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The Estonian government has launched the second part of its initiative to attract IT talent from across the world
The programme last year saw 5,500 people from around the world apply for the opportunity to work in Estonia. A group of 23 candidates were given a trip to Estonia where they had interviews, and even candidates started new jobs in the country.
The country needs to attract IT professionals. It has a population of just 1.3 million and a growing IT sector.
The country has a tech-startup sector that boasts some of the world’s best known firms in the sector, such as TransferWise, Taxify and Skype. It also has large companies looking for IT staff. But by next year, the country’s job market is expected to be short of 7,000 IT professionals.
With IT professionals across the European Union interested looking for alternatives to the UK to set up, or work for tech startups due to Brexit, Estonia will be increasingly attractive.
Kaisa-Triin Kosenkranius, marketing specialist at government-funded Work in Estonia, told Computer Weekly the programme is aimed at promoting Estonia as “a great place to live and work for specialists worldwide,” including IT professionals.
Read more about Estonia’s IT development
- Baltic state is reportedly in early-stage talks with the UK and Luxembourg governments about setting up a backup site in either country to protect citizens’ data from risk of hackers.
- An e-residency programme to help foreigners set up businesses in Estonia through virtual residency is gathering pace.
- The number of non-Estonian people who applied for e-residency of the Baltic state exceeds the birth rate for 2017.
- As the number of people signing up to become Estonian e-residents exceeds the country’s birth rate, Computer Weekly speaks to the man heading up the programme.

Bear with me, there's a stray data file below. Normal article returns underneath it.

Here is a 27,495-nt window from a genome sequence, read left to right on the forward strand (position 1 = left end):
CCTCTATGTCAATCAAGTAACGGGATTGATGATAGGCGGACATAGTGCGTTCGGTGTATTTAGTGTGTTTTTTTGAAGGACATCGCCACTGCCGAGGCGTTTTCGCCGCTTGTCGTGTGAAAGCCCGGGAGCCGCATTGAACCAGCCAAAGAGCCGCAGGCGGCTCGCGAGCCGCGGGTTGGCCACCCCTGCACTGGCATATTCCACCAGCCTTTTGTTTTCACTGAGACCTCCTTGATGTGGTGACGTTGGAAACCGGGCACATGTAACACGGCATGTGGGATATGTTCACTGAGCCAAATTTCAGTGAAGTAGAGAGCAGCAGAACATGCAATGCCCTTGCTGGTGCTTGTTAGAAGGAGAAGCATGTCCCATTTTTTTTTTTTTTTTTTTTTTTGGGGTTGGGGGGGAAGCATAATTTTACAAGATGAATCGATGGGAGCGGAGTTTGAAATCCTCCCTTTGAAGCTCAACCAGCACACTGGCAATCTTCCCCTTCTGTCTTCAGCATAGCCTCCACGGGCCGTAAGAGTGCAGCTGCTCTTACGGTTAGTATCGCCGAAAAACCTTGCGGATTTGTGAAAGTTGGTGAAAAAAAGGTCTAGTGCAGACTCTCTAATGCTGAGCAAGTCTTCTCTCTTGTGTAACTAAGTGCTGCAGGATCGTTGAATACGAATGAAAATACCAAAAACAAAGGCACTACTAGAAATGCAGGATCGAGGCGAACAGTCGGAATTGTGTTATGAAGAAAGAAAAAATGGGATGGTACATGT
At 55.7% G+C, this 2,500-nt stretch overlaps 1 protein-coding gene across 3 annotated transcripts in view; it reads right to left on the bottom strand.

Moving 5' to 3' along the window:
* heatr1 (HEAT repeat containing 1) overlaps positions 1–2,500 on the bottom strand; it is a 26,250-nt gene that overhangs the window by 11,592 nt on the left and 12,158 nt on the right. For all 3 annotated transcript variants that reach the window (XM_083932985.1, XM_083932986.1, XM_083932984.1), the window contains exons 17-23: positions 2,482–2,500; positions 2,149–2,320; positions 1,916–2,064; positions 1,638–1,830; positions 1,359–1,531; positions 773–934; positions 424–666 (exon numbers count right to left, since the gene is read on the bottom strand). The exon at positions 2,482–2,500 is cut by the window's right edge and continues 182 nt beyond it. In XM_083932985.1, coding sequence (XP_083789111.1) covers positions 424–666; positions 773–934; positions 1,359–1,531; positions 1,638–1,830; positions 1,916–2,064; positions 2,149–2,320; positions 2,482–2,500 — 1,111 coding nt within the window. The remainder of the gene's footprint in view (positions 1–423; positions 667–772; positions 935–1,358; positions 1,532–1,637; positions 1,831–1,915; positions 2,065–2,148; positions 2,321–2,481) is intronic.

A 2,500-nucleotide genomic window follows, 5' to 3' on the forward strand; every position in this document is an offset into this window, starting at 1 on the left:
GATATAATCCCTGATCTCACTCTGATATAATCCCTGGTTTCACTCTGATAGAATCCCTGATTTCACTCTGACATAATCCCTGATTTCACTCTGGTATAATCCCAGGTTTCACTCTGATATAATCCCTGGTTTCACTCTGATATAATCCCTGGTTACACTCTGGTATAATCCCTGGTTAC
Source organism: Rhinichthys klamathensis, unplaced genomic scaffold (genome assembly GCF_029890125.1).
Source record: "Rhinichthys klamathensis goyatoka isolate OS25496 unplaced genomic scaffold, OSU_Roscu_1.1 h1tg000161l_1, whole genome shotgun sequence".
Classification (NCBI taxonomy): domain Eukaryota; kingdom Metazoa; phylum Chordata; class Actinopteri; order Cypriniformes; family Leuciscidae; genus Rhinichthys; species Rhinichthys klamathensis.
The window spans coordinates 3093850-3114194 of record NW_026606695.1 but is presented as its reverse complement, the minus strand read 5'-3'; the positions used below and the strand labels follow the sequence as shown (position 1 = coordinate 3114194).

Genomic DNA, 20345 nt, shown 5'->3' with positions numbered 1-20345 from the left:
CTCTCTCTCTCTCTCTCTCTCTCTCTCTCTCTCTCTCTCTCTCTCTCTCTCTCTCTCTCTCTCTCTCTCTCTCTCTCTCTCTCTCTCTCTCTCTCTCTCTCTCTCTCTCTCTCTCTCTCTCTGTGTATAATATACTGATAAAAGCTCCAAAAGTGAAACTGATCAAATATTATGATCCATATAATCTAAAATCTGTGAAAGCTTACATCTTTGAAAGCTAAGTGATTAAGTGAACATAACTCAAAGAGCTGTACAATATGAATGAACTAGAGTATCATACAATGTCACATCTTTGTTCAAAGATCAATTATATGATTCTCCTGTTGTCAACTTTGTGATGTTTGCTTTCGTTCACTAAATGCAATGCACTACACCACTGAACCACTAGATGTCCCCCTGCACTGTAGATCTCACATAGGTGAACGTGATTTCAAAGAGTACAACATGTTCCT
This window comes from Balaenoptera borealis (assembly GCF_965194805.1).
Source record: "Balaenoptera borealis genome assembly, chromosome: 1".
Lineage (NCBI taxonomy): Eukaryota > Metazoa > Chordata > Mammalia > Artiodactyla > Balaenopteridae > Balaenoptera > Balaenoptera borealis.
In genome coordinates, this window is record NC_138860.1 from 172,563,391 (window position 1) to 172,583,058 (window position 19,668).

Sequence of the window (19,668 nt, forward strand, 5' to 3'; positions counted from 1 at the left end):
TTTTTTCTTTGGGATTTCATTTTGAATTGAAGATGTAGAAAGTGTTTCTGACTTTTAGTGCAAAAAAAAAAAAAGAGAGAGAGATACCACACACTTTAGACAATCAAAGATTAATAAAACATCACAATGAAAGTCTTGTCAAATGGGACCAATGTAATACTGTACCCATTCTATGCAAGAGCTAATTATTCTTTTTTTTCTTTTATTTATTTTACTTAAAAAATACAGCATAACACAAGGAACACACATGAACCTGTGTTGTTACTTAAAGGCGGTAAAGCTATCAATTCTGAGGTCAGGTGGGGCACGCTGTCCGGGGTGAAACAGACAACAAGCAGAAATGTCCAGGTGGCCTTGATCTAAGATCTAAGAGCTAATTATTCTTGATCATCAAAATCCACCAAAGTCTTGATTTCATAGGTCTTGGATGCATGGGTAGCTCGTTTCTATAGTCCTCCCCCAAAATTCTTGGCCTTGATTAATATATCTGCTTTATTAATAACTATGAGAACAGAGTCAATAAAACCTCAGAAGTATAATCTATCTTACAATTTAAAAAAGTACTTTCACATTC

The organisation helps Estonian companies find much-needed talent and tries to make the recruitment process as smooth as possible. “The problem for Estonia is that it’s small, and because companies are doing well, we do not have enough talent, especially in IT,” said Kosenkranius.
She said the number of IT professionals that have come to Estonia from other countries has more than doubled since its efforts to attract more began in 2015. “It is difficult to measure exact numbers because many are from other EU countries and therefore not recorded, but we probably have under 100,000 professionals from other countries.”
There are currently 300 IT jobs being advertised by the website, out of a total of 500 jobs. These are English language jobs with software engineers and data scientists in high demand.” But there is a broad range of skills in demand,” said Kosenkranius.
She added that the traditional banking and IT industries are two of Estonia’s strongest, which creates the perfect conditions for the development of a strong fintech sector.
The English language is used in the Estonian tech sector. “In the IT sector it is normal to speak English, which is the natural for most of the businesses.”
Fast career opportunities
According to a survey of foreign workers in the country by Work in Estonia, they are attracted to fast career opportunities, with a work culture built on merit and the high-quality but affordable lifestyle.
The survey revealed IT specialists particularly like how digitally advanced Estonia is.
When it comes to salary, Kosenkranius said the levels are in line with places like Rome and Barcelona, but lower that London, Berlin and Paris.
Luiz Felipe de Souza Gomes, a successful candidate from last year, said: “Before the campaign, I only knew a little about Estonia itself, and I let the size of the country fool me. The few companies I had a chance to talk to convinced me it’s the place I was looking for.”
Maria de las Mercedes, another participant from the first year’s campaign, said: “The way people work here and the way the companies function is very nice and horizontal. You can reach anyone in the company.”
Applications are open online until 21st March 2019.
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